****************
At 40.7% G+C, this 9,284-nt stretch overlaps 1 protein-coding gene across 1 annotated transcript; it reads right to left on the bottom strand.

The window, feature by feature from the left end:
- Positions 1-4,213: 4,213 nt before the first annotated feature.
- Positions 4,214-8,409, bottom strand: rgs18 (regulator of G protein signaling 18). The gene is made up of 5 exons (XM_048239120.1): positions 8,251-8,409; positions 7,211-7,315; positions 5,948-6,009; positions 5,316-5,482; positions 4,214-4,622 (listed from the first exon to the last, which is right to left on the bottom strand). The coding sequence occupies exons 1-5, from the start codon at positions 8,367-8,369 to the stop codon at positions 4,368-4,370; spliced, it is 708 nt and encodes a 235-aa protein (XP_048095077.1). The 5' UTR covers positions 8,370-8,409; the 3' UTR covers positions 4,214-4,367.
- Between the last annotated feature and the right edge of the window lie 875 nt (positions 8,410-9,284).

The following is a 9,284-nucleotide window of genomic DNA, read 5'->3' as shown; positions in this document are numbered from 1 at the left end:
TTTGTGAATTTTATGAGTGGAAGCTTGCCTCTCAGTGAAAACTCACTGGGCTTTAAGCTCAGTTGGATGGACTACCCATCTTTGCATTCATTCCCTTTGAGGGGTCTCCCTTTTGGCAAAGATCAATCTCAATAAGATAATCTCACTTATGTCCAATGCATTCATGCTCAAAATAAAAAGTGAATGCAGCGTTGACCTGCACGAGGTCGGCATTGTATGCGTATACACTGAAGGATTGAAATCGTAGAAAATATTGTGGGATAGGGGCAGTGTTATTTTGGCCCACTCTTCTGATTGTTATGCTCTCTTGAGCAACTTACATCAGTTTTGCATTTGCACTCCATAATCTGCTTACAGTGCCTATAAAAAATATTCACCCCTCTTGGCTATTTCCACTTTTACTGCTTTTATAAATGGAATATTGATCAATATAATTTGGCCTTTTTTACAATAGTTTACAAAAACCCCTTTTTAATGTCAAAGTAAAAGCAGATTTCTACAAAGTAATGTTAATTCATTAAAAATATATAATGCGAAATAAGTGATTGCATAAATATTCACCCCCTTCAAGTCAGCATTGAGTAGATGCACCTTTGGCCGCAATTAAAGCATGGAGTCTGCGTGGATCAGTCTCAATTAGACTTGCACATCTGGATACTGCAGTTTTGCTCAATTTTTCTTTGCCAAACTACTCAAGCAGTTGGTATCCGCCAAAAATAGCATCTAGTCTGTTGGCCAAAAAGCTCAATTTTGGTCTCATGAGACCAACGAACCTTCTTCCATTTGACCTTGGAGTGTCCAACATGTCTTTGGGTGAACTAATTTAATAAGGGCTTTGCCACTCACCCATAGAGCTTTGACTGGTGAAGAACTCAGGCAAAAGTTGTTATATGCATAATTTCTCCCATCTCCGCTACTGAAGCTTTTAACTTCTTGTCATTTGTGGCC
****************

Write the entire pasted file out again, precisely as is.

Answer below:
At 40.7% G+C, this 9,284-nt stretch overlaps 1 protein-coding gene across 1 annotated transcript; it reads right to left on the bottom strand.

The window, feature by feature from the left end:
- Positions 1-4,213: 4,213 nt before the first annotated feature.
- Positions 4,214-8,409, bottom strand: rgs18 (regulator of G protein signaling 18). The gene is made up of 5 exons (XM_048239120.1): positions 8,251-8,409; positions 7,211-7,315; positions 5,948-6,009; positions 5,316-5,482; positions 4,214-4,622 (listed from the first exon to the last, which is right to left on the bottom strand). The coding sequence occupies exons 1-5, from the start codon at positions 8,367-8,369 to the stop codon at positions 4,368-4,370; spliced, it is 708 nt and encodes a 235-aa protein (XP_048095077.1). The 5' UTR covers positions 8,370-8,409; the 3' UTR covers positions 4,214-4,367.
- Between the last annotated feature and the right edge of the window lie 875 nt (positions 8,410-9,284).

The following is a 9,284-nucleotide window of genomic DNA, read 5'->3' as shown; positions in this document are numbered from 1 at the left end:
TTTGTGAATTTTATGAGTGGAAGCTTGCCTCTCAGTGAAAACTCACTGGGCTTTAAGCTCAGTTGGATGGACTACCCATCTTTGCATTCATTCCCTTTGAGGGGTCTCCCTTTTGGCAAAGATCAATCTCAATAAGATAATCTCACTTATGTCCAATGCATTCATGCTCAAAATAAAAAGTGAATGCAGCGTTGACCTGCACGAGGTCGGCATTGTATGCGTATACACTGAAGGATTGAAATCGTAGAAAATATTGTGGGATAGGGGCAGTGTTATTTTGGCCCACTCTTCTGATTGTTATGCTCTCTTGAGCAACTTACATCAGTTTTGCATTTGCACTCCATAATCTGCTTACAGTGCCTATAAAAAATATTCACCCCTCTTGGCTATTTCCACTTTTACTGCTTTTATAAATGGAATATTGATCAATATAATTTGGCCTTTTTTACAATAGTTTACAAAAACCCCTTTTTAATGTCAAAGTAAAAGCAGATTTCTACAAAGTAATGTTAATTCATTAAAAATATATAATGCGAAATAAGTGATTGCATAAATATTCACCCCCTTCAAGTCAGCATTGAGTAGATGCACCTTTGGCCGCAATTAAAGCATGGAGTCTGCGTGGATCAGTCTCAATTAGACTTGCACATCTGGATACTGCAGTTTTGCTCAATTTTTCTTTGCCAAACTACTCAAGCAGTTGGTATCCGCCAAAAATAGCATCTAGTCTGTTGGCCAAAAAGCTCAATTTTGGTCTCATGAGACCAACGAACCTTCTTCCATTTGACCTTGGAGTGTCCAACATGTCTTTGGGTGAACTAATTTAATAAGGGCTTTGCCACTCACCCATAGAGCTTTGACTGGTGAAGAACTCAGGCAAAAGTTGTTATATGCATAATTTCTCCCATCTCCGCTACTGAAGCTTTTAACTTCTTGTCATTTGTGGCC